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This fascinating book is divided into four subjects of fundamental interest to the US now and when it was established: Freedom, Equality, the Law, and Foreign Affairs. With wit, historical knowledge and enlightening insight, Ellis first elucidates what a chosen thinker among the Founders thought about his signature topic. How each worked to reconcile philosophy and the practicality of nation-building is fascinating. The second part of each chapter compares the results to where we are now in our thinking and politics. I found this excitingly ingenious and informative approach galvanizing in how it clarified essential aspects (and follies and distortions) of the conflicts that embattle us today. I couldn’t put it down and can’t stop thinking about now.
This fantasy based on Middle Eastern mythology and politics is unputdownable. The characters are all interesting and you just want to find out more. Nahri and Ali, the two narrators, have distinct points of view and perspectives. Nahri, especially, since she comes from our world and is transported into this new land. The book depicts the complexities of the geo political, religious, tribal and cultural differences of the people who live in our Middle East as well as the fantastical world. The issues are so complex and everything is in shades of grey and somehow, you just want everyone to find some middle ground so there can be peace in the region.
— Audrey H.
A sweet story with even sweeter illustrations. Harold's beloved woolly hat is stolen by a crow who just won't give it back. But when Harold learns that his hat is being put to good use, he realizes he doesn't need his hat to know that he's special. A great book that teaches it's not what we have but what we do that matters.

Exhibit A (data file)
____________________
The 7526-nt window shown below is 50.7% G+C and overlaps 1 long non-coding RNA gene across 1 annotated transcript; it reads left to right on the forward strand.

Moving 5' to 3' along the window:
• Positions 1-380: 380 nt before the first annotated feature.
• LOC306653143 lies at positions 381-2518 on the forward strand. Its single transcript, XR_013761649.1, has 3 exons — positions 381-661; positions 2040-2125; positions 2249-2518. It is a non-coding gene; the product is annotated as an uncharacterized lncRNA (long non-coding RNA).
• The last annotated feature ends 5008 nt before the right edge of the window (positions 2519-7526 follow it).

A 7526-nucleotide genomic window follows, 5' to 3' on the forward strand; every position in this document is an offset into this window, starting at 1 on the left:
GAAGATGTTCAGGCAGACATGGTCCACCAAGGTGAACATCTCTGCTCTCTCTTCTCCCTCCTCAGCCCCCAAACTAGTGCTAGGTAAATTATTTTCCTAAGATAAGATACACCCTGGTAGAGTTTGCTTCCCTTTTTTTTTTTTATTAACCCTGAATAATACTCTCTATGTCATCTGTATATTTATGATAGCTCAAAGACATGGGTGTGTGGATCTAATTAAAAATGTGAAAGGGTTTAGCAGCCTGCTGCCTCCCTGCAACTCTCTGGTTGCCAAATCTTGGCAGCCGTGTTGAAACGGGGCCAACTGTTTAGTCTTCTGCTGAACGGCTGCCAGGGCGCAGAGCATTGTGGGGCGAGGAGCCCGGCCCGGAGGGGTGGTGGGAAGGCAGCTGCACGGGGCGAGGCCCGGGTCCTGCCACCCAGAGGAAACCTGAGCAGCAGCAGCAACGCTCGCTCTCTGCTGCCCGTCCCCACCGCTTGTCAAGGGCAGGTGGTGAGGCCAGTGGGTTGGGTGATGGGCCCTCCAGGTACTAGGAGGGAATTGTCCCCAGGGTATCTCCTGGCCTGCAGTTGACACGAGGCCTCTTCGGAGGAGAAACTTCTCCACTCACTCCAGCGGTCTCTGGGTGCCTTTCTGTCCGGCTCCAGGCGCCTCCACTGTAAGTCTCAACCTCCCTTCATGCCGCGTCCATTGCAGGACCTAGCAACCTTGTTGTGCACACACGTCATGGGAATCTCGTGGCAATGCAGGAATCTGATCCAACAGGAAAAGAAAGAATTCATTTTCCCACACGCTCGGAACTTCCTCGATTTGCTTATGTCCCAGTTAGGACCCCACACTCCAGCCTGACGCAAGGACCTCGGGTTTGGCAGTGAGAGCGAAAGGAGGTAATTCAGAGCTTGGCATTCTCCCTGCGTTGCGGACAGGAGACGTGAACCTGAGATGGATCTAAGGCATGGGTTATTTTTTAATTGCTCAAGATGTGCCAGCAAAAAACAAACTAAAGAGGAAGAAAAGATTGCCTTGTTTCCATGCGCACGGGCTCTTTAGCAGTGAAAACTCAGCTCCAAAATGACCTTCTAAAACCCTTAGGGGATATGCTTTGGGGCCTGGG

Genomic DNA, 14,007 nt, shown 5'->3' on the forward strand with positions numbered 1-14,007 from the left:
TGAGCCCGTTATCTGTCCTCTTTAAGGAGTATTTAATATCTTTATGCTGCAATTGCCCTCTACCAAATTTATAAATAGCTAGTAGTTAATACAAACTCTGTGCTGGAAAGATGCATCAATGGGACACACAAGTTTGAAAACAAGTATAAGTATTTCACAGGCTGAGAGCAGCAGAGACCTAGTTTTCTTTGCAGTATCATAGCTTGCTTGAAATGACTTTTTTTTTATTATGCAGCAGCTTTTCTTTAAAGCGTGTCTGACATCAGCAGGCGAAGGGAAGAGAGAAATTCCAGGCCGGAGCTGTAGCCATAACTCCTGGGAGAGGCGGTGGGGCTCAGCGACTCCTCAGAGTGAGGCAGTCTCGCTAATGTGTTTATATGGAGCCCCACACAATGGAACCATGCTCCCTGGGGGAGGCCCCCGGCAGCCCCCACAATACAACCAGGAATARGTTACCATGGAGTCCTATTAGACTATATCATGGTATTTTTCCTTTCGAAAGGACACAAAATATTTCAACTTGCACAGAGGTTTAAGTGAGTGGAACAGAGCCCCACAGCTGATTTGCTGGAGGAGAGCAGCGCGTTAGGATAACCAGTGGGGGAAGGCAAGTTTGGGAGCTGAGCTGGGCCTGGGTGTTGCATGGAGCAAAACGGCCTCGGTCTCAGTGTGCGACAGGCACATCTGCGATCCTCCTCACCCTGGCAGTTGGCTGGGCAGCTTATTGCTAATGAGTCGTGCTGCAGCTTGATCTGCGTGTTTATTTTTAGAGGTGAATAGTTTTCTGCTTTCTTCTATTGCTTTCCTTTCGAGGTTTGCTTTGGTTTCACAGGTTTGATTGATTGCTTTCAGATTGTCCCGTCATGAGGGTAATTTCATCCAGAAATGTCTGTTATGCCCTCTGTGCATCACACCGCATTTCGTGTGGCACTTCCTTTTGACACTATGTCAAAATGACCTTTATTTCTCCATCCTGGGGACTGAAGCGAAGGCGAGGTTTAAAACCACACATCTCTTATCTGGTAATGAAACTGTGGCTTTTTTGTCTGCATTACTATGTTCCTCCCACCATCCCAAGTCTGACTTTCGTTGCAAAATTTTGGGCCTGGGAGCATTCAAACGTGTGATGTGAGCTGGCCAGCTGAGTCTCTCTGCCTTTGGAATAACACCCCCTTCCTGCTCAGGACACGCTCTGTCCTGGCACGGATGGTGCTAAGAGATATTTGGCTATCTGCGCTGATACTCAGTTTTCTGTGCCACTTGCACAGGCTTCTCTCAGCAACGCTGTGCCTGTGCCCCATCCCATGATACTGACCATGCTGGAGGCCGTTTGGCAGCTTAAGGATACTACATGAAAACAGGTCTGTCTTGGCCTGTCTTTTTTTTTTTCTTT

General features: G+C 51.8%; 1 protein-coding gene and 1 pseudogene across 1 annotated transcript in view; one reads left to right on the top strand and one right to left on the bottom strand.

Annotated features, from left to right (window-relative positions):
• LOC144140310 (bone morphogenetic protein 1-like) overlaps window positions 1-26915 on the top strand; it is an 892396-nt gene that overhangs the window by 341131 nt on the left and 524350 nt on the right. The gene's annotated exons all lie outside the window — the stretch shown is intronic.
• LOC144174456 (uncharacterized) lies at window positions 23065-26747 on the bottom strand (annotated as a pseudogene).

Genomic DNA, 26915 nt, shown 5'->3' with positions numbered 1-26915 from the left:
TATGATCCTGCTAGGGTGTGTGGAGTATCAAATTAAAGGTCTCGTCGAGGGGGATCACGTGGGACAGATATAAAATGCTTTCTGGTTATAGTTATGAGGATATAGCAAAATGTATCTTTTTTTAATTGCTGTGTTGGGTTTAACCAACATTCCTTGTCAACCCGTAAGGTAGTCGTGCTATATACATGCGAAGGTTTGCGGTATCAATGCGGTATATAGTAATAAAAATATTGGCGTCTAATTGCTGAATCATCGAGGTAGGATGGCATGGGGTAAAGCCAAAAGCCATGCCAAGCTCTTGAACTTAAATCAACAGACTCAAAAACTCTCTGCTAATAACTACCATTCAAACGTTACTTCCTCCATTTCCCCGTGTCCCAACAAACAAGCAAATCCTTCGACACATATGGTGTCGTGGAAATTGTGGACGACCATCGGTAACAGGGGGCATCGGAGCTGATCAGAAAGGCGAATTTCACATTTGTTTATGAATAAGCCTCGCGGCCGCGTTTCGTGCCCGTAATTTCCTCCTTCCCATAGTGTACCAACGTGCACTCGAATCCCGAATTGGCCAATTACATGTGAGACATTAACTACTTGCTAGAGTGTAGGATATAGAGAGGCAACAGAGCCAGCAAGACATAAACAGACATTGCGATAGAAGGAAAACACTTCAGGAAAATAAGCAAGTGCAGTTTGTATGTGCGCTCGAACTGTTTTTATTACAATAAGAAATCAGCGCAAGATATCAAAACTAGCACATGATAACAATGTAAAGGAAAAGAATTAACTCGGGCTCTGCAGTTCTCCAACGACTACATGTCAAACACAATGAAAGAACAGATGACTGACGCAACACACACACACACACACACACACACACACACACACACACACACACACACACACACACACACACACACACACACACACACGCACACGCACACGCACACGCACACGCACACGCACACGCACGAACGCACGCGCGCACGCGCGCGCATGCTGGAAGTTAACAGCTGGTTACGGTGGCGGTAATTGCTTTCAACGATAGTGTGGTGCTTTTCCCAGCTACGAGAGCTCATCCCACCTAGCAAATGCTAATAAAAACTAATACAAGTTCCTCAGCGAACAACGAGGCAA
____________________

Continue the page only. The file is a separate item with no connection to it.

This is a story of Black Girl Magic as well an honest, compassionate, and difficult portrayal of what it means to be poor and Black. Bri is as relatable as any teenager, and her struggles are a window for many readers, and a mirror for many more. Even with some of her snap decisions, you'll be rooting for Bri to succeed, as she battles stereotypes and assumptions to discover who she really is, and what she stands for.
Real American is written in a non-traditional format – short paragraphs with lots of space in-between, and some pages with only a sentence, making it feel like the author is talking directly to you. Lythcott-Haims, the daughter of a black father and white mother, had a difficult time identifying as black, because of being raised in a white environment. She struggled with her identity and self-esteem for years, despite being wildly successful. I found this book to be extremely impactful and emotional.
There is only one abortion clinic left in the state of Mississippi, and a man has entered it with a gun, opened fire on employees and patients alike, and is now holding an array of its occupants hostage. Taking place over the course of a day, the narrative begins in the evening, and goes through the day backwards. Motivations, relationships, and secrets are revealed, lives intersect in surprising ways, and red herrings and plot twists make this book impossible to put down.
“In all marriages there is struggle and ours was no different in that regard. But we always came to the other shore, dusted off, and said, There you are, my love.” Poet Elizabeth Alexander's memoir on the sudden death of her husband, Ficre. A tale that begins with tragedy and loss but is ultimately a love story.